Bajaj highlighted the government’s commitment to stepping up capital expenditure, with focus on creating large-scale physical infrastructure.
The Centre’s decision to keep its fiscal deficit at an elevated level of 6.8% of GDP in FY22 is unlikely to stoke inflationary pressure, as the government will deploy much of the resources in creating productive assets, economic affairs secretary Tarun Bajaj told FE.
Moreover, with capacity utilisation trailing the trend level in the wake of Covid-induced disruptions, even the supply side is unlikely to react negatively to this fiscal push, he said in an interview on Wednesday.
The Reserve Bank of India (RBI) will announce on Friday the outcome of its latest monetary policy committee (MPC) meeting, amid expectations that it may discount the inflation fears for now and hold key rates to aid growth prospects.
Asked if the fresh deficit road map will warrant a revision of the inflation-targetting framework, Bajaj said the government is in talks with the RBI and a decision will be taken in March. The Centre intends to cut fiscal deficit to 4.5% by FY26, against the pre-Covid goal of containing it at 3.1% by FY23. The RBI’s current retail inflation target of 4% within a (+/-2)% band is coming up for review in March.
As such, the inflation gauges have given conflicting signals over the past one year. Retail inflation plunged to a 15-month low of 4.59% in December, on moderating food inflation and a conducive base. But prior to this, it had remained above the RBI’s tolerance band for 10 of the 11 months. In contrast, wholesale price inflation remained subdued, having moved in the range of -3.4% to 3.5% during this period, complicating the job of assessing the actual price pressure in the economy.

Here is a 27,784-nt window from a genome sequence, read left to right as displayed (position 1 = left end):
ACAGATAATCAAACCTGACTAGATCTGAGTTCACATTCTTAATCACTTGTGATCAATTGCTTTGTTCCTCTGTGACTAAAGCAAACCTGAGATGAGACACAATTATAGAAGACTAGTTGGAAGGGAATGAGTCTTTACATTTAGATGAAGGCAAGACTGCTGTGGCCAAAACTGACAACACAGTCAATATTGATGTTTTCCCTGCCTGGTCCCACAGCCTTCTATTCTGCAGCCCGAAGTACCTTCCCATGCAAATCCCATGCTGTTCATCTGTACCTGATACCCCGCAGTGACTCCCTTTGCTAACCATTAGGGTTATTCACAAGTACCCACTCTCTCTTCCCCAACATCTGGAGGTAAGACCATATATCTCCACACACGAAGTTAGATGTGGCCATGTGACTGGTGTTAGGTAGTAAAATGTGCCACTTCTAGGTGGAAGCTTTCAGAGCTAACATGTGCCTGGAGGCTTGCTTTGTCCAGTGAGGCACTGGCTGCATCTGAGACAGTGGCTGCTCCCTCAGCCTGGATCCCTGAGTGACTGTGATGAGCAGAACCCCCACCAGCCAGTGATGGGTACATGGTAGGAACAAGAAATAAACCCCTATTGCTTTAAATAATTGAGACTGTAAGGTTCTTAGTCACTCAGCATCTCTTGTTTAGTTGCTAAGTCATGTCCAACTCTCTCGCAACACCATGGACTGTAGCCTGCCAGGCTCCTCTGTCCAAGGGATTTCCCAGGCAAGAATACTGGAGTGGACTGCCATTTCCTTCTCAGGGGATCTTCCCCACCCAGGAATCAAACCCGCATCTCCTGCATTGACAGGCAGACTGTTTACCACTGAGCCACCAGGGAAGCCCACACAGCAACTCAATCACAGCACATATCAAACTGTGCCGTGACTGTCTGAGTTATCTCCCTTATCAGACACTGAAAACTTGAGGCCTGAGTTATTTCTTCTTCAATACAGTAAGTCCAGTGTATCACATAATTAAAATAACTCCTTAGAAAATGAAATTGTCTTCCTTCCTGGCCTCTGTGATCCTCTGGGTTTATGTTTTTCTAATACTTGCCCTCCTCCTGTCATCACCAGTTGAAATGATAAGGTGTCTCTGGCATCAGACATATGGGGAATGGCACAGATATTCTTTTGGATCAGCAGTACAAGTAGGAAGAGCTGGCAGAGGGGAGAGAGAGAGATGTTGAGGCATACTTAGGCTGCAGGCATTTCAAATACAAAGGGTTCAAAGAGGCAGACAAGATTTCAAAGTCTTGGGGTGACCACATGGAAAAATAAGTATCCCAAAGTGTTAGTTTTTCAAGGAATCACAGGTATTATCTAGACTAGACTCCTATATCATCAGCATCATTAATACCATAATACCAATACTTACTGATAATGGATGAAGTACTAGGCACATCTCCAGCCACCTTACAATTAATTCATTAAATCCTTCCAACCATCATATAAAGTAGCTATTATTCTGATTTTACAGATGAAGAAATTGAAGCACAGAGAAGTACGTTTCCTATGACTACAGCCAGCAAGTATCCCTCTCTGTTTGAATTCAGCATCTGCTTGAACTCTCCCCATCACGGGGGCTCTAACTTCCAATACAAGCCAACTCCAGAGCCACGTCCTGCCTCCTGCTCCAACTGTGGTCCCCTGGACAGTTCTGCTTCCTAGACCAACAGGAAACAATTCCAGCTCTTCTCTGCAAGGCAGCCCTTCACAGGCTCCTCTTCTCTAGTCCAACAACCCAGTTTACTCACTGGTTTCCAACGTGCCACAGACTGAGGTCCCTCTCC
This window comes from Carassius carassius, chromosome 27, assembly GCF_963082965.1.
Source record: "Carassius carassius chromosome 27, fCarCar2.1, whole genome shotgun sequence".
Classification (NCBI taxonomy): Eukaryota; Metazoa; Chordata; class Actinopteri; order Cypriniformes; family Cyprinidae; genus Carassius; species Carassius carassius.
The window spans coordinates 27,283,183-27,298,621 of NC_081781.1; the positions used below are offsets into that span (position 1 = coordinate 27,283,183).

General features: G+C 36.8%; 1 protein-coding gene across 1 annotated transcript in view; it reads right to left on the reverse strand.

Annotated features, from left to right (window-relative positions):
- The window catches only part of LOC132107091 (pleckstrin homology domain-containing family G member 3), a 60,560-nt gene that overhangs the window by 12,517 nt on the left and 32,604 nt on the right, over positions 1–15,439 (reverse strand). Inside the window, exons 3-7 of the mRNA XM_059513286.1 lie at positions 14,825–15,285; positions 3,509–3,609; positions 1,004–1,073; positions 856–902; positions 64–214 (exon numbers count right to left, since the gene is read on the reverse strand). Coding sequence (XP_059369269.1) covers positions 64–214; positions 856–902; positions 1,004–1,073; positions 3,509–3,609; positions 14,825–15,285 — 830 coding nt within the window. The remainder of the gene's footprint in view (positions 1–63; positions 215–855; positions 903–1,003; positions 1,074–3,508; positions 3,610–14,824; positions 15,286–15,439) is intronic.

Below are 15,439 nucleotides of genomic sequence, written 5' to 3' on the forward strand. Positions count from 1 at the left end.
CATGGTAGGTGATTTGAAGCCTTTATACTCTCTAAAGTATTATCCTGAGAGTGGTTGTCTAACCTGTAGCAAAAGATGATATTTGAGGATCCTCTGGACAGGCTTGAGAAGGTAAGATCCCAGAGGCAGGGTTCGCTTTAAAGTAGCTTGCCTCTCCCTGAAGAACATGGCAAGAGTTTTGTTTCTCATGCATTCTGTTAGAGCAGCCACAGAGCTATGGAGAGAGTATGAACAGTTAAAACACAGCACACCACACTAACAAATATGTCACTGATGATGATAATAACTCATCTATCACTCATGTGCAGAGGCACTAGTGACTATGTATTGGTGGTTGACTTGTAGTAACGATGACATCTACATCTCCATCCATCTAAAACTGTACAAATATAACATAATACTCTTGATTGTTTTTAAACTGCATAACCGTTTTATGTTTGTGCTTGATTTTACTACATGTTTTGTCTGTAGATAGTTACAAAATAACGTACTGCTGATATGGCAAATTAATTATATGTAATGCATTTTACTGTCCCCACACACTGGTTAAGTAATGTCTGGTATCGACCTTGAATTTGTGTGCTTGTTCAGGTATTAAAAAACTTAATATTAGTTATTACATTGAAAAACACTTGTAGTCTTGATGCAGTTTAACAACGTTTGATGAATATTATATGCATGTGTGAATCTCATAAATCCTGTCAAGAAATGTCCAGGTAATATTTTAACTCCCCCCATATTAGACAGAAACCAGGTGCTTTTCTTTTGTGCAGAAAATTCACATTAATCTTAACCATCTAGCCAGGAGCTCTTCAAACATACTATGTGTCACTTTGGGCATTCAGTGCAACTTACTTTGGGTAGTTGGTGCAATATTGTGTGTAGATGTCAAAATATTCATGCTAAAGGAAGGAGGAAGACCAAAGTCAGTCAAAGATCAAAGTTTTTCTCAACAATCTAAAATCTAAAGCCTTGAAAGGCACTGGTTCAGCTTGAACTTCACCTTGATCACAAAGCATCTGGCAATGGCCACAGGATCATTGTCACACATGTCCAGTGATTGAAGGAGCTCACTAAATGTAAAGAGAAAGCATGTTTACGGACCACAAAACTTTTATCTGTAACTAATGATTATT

Citing the preliminary findings of its survey of manufacturing companies, the central bank had in December said capacity utilisation (seasonally-adjusted) improved from 47.9% in Q1, when lockdown was in force, to 62.6% in Q2, but still remained well below the long-term average of 74%. This was “either because of supply constraints or lack of demand”, it had said.
The government’s fiscal deficit shot up to 9.5% of GDP in FY21, as it was forced to offer relief packages despite a plunge in revenue collections due to the pandemic. Even though the nominal GDP is expected to reverse a contraction and expand at 14.4% in FY22, the imperative of continued spending to spur growth and save both lives and livelihood has forced the Centre to keep the deficit elevated in the current fiscal as well.
Bajaj highlighted the government’s commitment to stepping up capital expenditure, with focus on creating large-scale physical infrastructure. This sort of spending is not inflation-inducing, he said, highlighting the quality of the proposed expenditure. According to a study by NIPFP, the multiplier of funds deployed in physical infrastructure in India is as high as 2.5 in the year of investment and 4.5 over a few years.
The government has budgetted capital expenditure at Rs 5.45 lakh crore for FY22, which is 26.2% higher than the RE of FY21 and 34.5% larger than the BE level for this fiscal. In contrast, at Rs 29.3 lakh crore, the budget estimate (BE) of revenue expenditure for FY22 is 3% lower than the revised estimate for this fiscal and 11.4% higher than the BE of FY21.
As such, the low tax buoyancy in the wake of Covid-19 has served to magnify the deficit, and the Budget isn’t quite an expansionary one, some analysts have said.